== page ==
crustaceans, and other life forms-including a wide variety of vegetation-are lost.
Sometimes the animal forms can move on; most often they cannot. Nationally,
more than half of the animal and one-third of the plant species listed under the
Endangered Species Act depend on wetlands. Tropical forests, whether evergreen
rainforests or deciduous mountain forests, are being damaged by ever-expanding
human populations. Unfortunately, this is happening before scientists have
thoroughly studied those forests' contributions to Earth's natural processes.
Scientists estimate that large tropical forests are home to numbers of plant and
animal species that have not even been identified as yet. Such forests are
tremendously important sources of Earth's biological diversity. It is estimated
that together, the remaining tropical forests contain at least half of the world's
biodiversity (estimated 3.5 to 30 million species of plants and animals), though
they cover less than 7 percent of the land's surface. The purpose of this activity is
for students to simulate some of the potential impacts of land development on
wildlife and its habitat, to recognize that this process is one that is taking place in
areas all over the planet, and to understand that loss of habitat is generally
considered to be the most critical problem facing wildlife today.
Materials: Green and blue construction paper; classroom desks, tables, or chairs;
five or six large bed sheets or blankets for a student group of about 25 (If this
activity is conducted outdoors, hula hoops or string can be substituted for desks,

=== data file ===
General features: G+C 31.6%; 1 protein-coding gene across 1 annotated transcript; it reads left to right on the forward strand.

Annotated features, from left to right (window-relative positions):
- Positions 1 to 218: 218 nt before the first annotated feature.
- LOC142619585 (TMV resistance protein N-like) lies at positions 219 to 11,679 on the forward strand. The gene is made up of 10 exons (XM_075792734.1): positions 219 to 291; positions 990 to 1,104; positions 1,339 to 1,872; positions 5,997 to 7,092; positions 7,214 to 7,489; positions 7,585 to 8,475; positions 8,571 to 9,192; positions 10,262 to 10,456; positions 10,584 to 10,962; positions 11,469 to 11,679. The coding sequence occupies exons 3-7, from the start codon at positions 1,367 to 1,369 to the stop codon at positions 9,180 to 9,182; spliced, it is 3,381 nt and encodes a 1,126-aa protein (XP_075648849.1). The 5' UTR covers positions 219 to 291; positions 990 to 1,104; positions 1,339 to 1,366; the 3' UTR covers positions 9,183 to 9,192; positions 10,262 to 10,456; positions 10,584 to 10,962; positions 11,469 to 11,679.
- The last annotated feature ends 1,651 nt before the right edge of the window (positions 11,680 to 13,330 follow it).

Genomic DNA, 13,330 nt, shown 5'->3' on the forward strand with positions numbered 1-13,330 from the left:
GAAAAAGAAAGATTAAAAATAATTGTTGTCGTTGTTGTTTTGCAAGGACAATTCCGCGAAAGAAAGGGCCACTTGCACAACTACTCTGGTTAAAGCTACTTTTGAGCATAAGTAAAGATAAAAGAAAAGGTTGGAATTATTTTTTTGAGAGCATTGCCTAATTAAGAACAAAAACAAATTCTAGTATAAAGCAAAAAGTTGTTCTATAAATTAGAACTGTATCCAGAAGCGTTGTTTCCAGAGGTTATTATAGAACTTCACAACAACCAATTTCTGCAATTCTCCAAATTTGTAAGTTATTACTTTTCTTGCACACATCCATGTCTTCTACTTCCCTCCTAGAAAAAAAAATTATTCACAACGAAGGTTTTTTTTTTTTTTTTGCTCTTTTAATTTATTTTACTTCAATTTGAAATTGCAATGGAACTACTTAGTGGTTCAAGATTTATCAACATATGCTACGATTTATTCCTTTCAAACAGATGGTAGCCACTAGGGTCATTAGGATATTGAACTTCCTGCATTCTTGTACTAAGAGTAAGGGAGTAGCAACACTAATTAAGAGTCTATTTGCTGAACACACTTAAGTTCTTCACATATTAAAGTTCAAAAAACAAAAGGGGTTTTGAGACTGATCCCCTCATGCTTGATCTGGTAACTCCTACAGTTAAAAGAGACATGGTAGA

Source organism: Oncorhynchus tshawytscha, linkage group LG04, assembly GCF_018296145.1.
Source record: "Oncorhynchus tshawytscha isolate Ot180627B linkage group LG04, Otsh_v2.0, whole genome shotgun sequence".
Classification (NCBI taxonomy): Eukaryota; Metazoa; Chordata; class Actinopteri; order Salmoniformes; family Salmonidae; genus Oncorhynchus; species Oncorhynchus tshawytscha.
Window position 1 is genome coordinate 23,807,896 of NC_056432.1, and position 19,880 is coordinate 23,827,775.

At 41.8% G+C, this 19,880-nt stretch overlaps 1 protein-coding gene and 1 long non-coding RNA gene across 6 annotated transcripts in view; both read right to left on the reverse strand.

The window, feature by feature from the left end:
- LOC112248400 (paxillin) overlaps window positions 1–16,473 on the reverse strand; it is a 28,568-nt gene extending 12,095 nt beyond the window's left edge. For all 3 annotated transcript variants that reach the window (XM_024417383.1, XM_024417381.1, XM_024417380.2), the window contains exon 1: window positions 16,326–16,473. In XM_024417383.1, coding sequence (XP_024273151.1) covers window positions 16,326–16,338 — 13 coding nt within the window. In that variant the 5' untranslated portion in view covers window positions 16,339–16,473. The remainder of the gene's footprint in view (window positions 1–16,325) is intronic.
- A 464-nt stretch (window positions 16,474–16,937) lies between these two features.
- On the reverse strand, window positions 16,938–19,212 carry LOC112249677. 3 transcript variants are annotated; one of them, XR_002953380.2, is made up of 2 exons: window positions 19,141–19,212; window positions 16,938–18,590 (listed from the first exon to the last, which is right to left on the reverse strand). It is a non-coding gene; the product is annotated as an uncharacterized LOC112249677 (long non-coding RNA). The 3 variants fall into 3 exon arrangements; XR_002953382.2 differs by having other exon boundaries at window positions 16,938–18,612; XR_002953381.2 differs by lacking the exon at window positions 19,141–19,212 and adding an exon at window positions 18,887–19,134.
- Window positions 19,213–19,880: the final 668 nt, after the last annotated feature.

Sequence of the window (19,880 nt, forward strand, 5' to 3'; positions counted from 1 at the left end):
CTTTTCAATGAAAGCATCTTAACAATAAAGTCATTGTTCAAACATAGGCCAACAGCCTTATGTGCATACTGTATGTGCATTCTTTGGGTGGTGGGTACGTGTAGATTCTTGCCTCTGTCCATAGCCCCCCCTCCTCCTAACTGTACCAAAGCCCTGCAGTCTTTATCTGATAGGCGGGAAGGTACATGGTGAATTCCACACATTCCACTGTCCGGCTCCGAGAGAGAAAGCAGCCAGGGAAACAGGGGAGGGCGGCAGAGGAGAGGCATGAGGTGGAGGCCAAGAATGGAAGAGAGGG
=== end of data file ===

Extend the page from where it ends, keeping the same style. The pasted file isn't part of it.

tables, or chairs to designate habitat areas.)
Activities:
Procedure
1. Review with the students the elements necessary for a habitat (food, water,
shelter, and space arranged suitably for the particular animal). After some
discussion to make sure that the elements of habitat are clear, tell the students
that in this activity they will be simulating wildlife in its habitat.
2. Divide the group into four teams: herbivores, carnivores, vegetation (e.g., trees,
shrubs, grasses, etc.), and people who will be land developers. If students are not
familiar with the terms "herbivore" and "carnivore," provide them with working
definitions of those terms herbivore: a plant-eating animal; carnivore: a meateating animal; and, although not needed for this activity, omnivore: an animal
that eats both plants and animals). Plan for three times as many herbivores as
carnivores, with a small number of developers in proportion to the other two
groups. The numbers (amount) of vegetation may vary. For example, two
developers, three carnivores, nine herbivores, and six trees or bushes
(vegetation).
3. Establish a large area-either in the classroom with tables, chairs, and desks
moved to the sides of the room, or outside-that can be used to simulate the